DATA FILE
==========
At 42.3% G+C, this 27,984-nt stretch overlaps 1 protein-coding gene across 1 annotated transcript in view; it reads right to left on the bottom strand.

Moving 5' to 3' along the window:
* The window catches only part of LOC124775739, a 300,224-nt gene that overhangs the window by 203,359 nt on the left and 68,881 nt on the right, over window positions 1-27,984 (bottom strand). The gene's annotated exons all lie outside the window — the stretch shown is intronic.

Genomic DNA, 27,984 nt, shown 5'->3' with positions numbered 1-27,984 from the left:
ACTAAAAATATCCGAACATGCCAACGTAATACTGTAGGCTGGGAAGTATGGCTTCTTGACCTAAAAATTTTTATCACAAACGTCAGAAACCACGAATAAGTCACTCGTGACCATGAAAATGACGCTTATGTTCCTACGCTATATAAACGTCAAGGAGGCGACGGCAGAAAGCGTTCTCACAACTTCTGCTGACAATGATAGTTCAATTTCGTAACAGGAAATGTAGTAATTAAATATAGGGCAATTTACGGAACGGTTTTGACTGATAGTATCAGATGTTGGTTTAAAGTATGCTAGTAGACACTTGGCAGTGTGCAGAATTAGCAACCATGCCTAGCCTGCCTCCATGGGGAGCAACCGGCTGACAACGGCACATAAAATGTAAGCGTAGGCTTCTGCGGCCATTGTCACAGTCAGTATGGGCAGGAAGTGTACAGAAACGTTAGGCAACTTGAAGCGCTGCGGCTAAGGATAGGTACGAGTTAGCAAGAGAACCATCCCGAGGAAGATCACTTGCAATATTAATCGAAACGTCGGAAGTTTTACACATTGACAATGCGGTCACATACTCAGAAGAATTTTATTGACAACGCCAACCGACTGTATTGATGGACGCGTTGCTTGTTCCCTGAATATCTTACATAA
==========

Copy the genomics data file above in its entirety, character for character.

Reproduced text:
At 42.3% G+C, this 27,984-nt stretch overlaps 1 protein-coding gene across 1 annotated transcript in view; it reads right to left on the bottom strand.

Moving 5' to 3' along the window:
* The window catches only part of LOC124775739, a 300,224-nt gene that overhangs the window by 203,359 nt on the left and 68,881 nt on the right, over window positions 1-27,984 (bottom strand). The gene's annotated exons all lie outside the window — the stretch shown is intronic.

Genomic DNA, 27,984 nt, shown 5'->3' with positions numbered 1-27,984 from the left:
ACTAAAAATATCCGAACATGCCAACGTAATACTGTAGGCTGGGAAGTATGGCTTCTTGACCTAAAAATTTTTATCACAAACGTCAGAAACCACGAATAAGTCACTCGTGACCATGAAAATGACGCTTATGTTCCTACGCTATATAAACGTCAAGGAGGCGACGGCAGAAAGCGTTCTCACAACTTCTGCTGACAATGATAGTTCAATTTCGTAACAGGAAATGTAGTAATTAAATATAGGGCAATTTACGGAACGGTTTTGACTGATAGTATCAGATGTTGGTTTAAAGTATGCTAGTAGACACTTGGCAGTGTGCAGAATTAGCAACCATGCCTAGCCTGCCTCCATGGGGAGCAACCGGCTGACAACGGCACATAAAATGTAAGCGTAGGCTTCTGCGGCCATTGTCACAGTCAGTATGGGCAGGAAGTGTACAGAAACGTTAGGCAACTTGAAGCGCTGCGGCTAAGGATAGGTACGAGTTAGCAAGAGAACCATCCCGAGGAAGATCACTTGCAATATTAATCGAAACGTCGGAAGTTTTACACATTGACAATGCGGTCACATACTCAGAAGAATTTTATTGACAACGCCAACCGACTGTATTGATGGACGCGTTGCTTGTTCCCTGAATATCTTACATAA